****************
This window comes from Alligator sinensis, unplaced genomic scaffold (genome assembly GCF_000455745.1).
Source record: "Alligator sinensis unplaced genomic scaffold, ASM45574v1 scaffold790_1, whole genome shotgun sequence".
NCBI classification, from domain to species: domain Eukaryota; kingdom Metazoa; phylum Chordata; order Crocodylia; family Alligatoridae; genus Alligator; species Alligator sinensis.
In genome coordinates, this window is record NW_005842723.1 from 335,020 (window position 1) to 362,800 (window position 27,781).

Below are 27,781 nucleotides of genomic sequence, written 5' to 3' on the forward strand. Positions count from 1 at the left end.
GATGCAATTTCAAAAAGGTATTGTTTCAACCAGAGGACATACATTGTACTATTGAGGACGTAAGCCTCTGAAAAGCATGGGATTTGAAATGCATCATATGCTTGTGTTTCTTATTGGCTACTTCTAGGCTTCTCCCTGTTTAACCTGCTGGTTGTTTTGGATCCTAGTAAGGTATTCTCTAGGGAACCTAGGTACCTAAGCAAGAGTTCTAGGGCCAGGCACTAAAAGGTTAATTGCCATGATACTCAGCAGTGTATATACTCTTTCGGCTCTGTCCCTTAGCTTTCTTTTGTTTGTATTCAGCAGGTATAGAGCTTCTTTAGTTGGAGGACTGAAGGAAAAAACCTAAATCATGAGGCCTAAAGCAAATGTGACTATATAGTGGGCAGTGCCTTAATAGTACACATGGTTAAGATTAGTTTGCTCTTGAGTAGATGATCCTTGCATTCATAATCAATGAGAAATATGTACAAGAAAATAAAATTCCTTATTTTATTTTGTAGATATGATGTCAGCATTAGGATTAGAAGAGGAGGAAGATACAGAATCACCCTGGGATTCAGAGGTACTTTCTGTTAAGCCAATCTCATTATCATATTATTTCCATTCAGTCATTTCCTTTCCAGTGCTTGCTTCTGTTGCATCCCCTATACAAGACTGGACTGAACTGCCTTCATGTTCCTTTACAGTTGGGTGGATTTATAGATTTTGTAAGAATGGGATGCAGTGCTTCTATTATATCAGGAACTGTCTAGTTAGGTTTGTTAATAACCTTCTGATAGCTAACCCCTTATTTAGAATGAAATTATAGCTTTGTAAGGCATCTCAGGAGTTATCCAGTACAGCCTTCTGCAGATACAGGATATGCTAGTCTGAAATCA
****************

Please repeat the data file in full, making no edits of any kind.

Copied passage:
This window comes from Alligator sinensis, unplaced genomic scaffold (genome assembly GCF_000455745.1).
Source record: "Alligator sinensis unplaced genomic scaffold, ASM45574v1 scaffold790_1, whole genome shotgun sequence".
NCBI classification, from domain to species: domain Eukaryota; kingdom Metazoa; phylum Chordata; order Crocodylia; family Alligatoridae; genus Alligator; species Alligator sinensis.
In genome coordinates, this window is record NW_005842723.1 from 335,020 (window position 1) to 362,800 (window position 27,781).

Below are 27,781 nucleotides of genomic sequence, written 5' to 3' on the forward strand. Positions count from 1 at the left end.
GATGCAATTTCAAAAAGGTATTGTTTCAACCAGAGGACATACATTGTACTATTGAGGACGTAAGCCTCTGAAAAGCATGGGATTTGAAATGCATCATATGCTTGTGTTTCTTATTGGCTACTTCTAGGCTTCTCCCTGTTTAACCTGCTGGTTGTTTTGGATCCTAGTAAGGTATTCTCTAGGGAACCTAGGTACCTAAGCAAGAGTTCTAGGGCCAGGCACTAAAAGGTTAATTGCCATGATACTCAGCAGTGTATATACTCTTTCGGCTCTGTCCCTTAGCTTTCTTTTGTTTGTATTCAGCAGGTATAGAGCTTCTTTAGTTGGAGGACTGAAGGAAAAAACCTAAATCATGAGGCCTAAAGCAAATGTGACTATATAGTGGGCAGTGCCTTAATAGTACACATGGTTAAGATTAGTTTGCTCTTGAGTAGATGATCCTTGCATTCATAATCAATGAGAAATATGTACAAGAAAATAAAATTCCTTATTTTATTTTGTAGATATGATGTCAGCATTAGGATTAGAAGAGGAGGAAGATACAGAATCACCCTGGGATTCAGAGGTACTTTCTGTTAAGCCAATCTCATTATCATATTATTTCCATTCAGTCATTTCCTTTCCAGTGCTTGCTTCTGTTGCATCCCCTATACAAGACTGGACTGAACTGCCTTCATGTTCCTTTACAGTTGGGTGGATTTATAGATTTTGTAAGAATGGGATGCAGTGCTTCTATTATATCAGGAACTGTCTAGTTAGGTTTGTTAATAACCTTCTGATAGCTAACCCCTTATTTAGAATGAAATTATAGCTTTGTAAGGCATCTCAGGAGTTATCCAGTACAGCCTTCTGCAGATACAGGATATGCTAGTCTGAAATCA